Last week, after the Chelsea bombings, a friend of mine called and asked how everything was in New York – was I able to get around?  Was my daughter’s school closed?  Had I missed work?  Could I still go out and buy groceries?  Very thankfully, the answers to these questions were yes, no, no and yes — everything was OK. We then talked about how it seemed the further away from New York City you are, the more dramatic (and traumatic) the events were, but for intrepid New Yorkers, the reactions were much more measured.  In fact, New York magazine published an article “Things New Yorkers Are More Afraid of Than ISIS” (bed bugs and flying cockroaches top the list) and one Twitter user gained Internet fame in a nanosecond with the post, “Yeah, I heard the bomb go off so I called 911 and then went to the deli” (I paraphrase). This got me thinking about perspective, and how sometimes it is so easy to get caught up in what has happened in the last 24 hour news cycle, seeing everything only through that lens.  Our latest findings from the global GfK Consumer Life study bring this point home.  Our 2016 numbers are recently out, and we have been tracking global consumer confidence for the past two decades.  This year, 68% of consumers around the globe feel confident that they will be better off in the next 12 months, and the number hasn’t really budged (upwards or downwards) in the last three years.  Our high point in this metric was way back in 2000, during the height of the explosion, when it was 73%.  The low was during the 2009 global financial crisis when the number dipped to 59%.   So, what does this mean?  A few things:
    • Keep Calm and Carry On.  This phrase was first used by the British government during the Second World War.  It gained kitschy popularity during the 2009 economic crisis and is equally relevant in the wake of Brexit.  Despite the noise and media amplification of negative events, people are, in fact, carrying on.
    • Optimism.  The global economy is certainly not perfect, but it’s not all gloom and doom either.  As Harvey Milk said, “You have to give people hope.”  This is what moves us forward as businesses, brands and individuals.  That so many people around the globe exhibit at least some level of optimism is, at a minimum, reassuring.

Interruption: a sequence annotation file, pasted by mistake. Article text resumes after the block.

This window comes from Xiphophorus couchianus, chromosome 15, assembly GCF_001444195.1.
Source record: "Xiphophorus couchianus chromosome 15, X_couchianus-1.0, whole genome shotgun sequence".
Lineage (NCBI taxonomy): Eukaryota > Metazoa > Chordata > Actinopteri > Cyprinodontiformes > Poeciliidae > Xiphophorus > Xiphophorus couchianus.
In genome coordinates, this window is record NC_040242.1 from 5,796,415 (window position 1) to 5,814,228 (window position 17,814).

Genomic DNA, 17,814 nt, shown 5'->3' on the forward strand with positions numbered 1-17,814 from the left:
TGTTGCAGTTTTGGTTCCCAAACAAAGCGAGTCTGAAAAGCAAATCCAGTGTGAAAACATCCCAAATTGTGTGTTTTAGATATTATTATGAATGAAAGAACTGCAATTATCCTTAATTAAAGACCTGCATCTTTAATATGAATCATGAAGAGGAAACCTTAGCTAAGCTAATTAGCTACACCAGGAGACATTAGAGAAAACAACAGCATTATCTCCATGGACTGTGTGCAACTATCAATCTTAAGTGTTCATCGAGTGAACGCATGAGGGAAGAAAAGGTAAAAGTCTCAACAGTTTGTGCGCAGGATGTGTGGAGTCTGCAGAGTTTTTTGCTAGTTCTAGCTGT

• Perspective.  Our belief at GfK is that innovation is all about improving people’s lives.  I started this piece talking about perspective, and certainly sometimes it helps to take the long view.  We’re not at a high point, but we’re certainly not at a low point either.  This is important to remember if you are creating products, services or communication strategies and you want them to align with how people are living their lives today.

    Kathy Sheehan is Executive Vice President and General Manager of GfK’s Consumer Trends team. She can be reached at
    • 09/20/16
    • Consumer Goods
    • Trends and Forecasting
    • Global
    • English

    What you need to know to leverage consumers’ renewed focus on homes

    According to figures released late last month, sales of new single-family homes reached the highest rate since October 2007. 2016 is shaping up to be the best year for housing in a decade. Not only are Americans buying more new homes, they are gearing up their plans for current ones. Home improvement spending is expected to reach $325 billion by early next year. It’s the highest level in a decade. As Americans ramp up their investment into the home, opportunities abound for well-prepared marketers that are in tune with Americans’ evolving needs for the home space.

    Millennials drive home plans

    While home ownership saw the sharpest decline among young adults over the past decade, Millennials have started to enter into, and are poised to drive, the housing market. Data from GfK Consumer Life shows that about a quarter of Millennials bought their first homes in the past five years, making up nearly seven in ten first-time home buyers during this period. Nearly two-thirds plan to buy homes in the next 2-3 years, which is almost twice the amount from 2011. Older Millennials, born in the 80s, lead in practically all major home-related goals, from renovation and new purchases to appliances.

    Polarized home sizes = Increasingly varied needs

    Home sizes are growing more polarized. A new wave of tiny apartments below 500 square feet has emerged in large cities across the nation, helping drive down the average size of new apartments to a 10-year low.  At the same time, single-family homes are getting super-sized, with the average square footage breaking new records. Aside from financial factors such as economic polarization and soaring home prices in major cities, changing household structures – particularly the dual rise of single-person and multi-generational dwellings – are behind the divergence in home sizes. Widening differences in home and household realities pinpoint the increasingly varied needs and opportunities for home products. Are your product portfolios well aligned?